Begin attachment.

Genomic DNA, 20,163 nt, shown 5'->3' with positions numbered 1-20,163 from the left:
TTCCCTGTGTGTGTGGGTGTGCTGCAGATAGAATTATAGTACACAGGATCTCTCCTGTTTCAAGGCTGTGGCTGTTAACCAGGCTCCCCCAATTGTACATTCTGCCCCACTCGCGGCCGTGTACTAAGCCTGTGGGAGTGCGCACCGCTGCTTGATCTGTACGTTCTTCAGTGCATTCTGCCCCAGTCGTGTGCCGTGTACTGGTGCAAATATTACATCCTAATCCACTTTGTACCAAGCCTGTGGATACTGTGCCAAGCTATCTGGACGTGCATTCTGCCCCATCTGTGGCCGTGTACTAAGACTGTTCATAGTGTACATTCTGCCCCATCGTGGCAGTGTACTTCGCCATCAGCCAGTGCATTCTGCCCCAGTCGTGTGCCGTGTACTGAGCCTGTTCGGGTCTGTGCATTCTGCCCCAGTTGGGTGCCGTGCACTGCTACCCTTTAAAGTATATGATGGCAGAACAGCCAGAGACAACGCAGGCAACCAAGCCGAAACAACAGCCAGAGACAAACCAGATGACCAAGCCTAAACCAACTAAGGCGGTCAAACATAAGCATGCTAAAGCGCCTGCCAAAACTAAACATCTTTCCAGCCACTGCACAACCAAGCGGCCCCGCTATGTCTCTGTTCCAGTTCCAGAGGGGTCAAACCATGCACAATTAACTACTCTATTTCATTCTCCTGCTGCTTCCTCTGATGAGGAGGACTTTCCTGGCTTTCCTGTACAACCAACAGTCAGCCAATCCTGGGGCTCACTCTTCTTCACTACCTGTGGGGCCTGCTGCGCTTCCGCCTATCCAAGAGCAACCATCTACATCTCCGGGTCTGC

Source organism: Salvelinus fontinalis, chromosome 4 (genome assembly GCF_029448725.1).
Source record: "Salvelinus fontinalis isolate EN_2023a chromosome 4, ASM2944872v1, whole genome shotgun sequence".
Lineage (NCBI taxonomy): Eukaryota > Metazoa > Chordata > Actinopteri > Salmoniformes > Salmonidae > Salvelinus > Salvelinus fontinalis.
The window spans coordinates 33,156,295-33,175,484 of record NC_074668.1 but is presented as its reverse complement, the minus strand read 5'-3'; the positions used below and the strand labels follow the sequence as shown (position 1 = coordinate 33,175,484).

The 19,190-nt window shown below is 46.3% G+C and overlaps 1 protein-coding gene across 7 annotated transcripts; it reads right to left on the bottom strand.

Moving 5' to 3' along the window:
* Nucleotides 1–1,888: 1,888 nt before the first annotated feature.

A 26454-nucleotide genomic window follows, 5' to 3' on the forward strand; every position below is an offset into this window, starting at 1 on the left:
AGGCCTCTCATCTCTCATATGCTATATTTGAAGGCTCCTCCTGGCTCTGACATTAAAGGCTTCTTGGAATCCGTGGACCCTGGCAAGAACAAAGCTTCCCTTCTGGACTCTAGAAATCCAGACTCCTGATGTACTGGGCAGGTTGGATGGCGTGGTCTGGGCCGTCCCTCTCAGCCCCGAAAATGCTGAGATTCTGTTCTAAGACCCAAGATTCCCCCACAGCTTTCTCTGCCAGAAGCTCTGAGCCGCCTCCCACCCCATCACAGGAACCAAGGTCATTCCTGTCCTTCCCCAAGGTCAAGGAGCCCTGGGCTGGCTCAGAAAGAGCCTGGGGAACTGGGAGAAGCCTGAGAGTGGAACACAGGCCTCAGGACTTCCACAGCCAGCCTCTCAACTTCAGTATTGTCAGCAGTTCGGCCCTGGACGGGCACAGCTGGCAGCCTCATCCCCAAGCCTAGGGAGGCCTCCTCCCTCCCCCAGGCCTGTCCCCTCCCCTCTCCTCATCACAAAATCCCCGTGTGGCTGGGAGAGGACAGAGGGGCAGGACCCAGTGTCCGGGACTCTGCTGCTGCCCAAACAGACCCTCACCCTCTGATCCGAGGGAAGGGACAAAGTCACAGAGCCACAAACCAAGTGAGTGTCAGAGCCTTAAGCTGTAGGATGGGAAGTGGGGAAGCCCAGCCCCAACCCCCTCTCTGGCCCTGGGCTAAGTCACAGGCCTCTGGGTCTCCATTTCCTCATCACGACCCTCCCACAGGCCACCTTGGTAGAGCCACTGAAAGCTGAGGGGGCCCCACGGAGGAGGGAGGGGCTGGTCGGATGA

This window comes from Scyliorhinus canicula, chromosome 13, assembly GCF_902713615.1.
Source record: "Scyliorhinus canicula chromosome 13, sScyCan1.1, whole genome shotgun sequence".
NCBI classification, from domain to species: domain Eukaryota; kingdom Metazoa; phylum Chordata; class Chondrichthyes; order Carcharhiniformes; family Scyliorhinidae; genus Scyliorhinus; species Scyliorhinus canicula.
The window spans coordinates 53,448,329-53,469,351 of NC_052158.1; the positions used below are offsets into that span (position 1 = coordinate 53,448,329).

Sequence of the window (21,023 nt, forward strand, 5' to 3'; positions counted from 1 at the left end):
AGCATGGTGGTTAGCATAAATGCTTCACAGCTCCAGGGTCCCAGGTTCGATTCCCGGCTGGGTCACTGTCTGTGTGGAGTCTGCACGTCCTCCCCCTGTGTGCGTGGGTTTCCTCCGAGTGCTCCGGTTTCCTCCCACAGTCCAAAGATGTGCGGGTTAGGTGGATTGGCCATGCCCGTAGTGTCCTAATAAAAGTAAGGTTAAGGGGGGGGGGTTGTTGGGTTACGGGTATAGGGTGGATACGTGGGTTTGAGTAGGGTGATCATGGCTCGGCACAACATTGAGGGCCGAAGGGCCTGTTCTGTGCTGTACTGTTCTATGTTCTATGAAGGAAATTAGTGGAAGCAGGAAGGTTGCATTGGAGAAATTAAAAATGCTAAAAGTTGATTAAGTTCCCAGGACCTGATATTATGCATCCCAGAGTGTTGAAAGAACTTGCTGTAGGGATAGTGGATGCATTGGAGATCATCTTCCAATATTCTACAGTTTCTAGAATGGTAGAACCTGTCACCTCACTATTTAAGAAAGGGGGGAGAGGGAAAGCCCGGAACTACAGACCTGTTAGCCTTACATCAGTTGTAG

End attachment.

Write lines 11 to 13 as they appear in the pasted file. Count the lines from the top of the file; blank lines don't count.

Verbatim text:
AGGCCTCTCATCTCTCATATGCTATATTTGAAGGCTCCTCCTGGCTCTGACATTAAAGGCTTCTTGGAATCCGTGGACCCTGGCAAGAACAAAGCTTCCCTTCTGGACTCTAGAAATCCAGACTCCTGATGTACTGGGCAGGTTGGATGGCGTGGTCTGGGCCGTCCCTCTCAGCCCCGAAAATGCTGAGATTCTGTTCTAAGACCCAAGATTCCCCCACAGCTTTCTCTGCCAGAAGCTCTGAGCCGCCTCCCACCCCATCACAGGAACCAAGGTCATTCCTGTCCTTCCCCAAGGTCAAGGAGCCCTGGGCTGGCTCAGAAAGAGCCTGGGGAACTGGGAGAAGCCTGAGAGTGGAACACAGGCCTCAGGACTTCCACAGCCAGCCTCTCAACTTCAGTATTGTCAGCAGTTCGGCCCTGGACGGGCACAGCTGGCAGCCTCATCCCCAAGCCTAGGGAGGCCTCCTCCCTCCCCCAGGCCTGTCCCCTCCCCTCTCCTCATCACAAAATCCCCGTGTGGCTGGGAGAGGACAGAGGGGCAGGACCCAGTGTCCGGGACTCTGCTGCTGCCCAAACAGACCCTCACCCTCTGATCCGAGGGAAGGGACAAAGTCACAGAGCCACAAACCAAGTGAGTGTCAGAGCCTTAAGCTGTAGGATGGGAAGTGGGGAAGCCCAGCCCCAACCCCCTCTCTGGCCCTGGGCTAAGTCACAGGCCTCTGGGTCTCCATTTCCTCATCACGACCCTCCCACAGGCCACCTTGGTAGAGCCACTGAAAGCTGAGGGGGCCCCACGGAGGAGGGAGGGGCTGGTCGGATGA

This window comes from Scyliorhinus canicula, chromosome 13, assembly GCF_902713615.1.
Source record: "Scyliorhinus canicula chromosome 13, sScyCan1.1, whole genome shotgun sequence".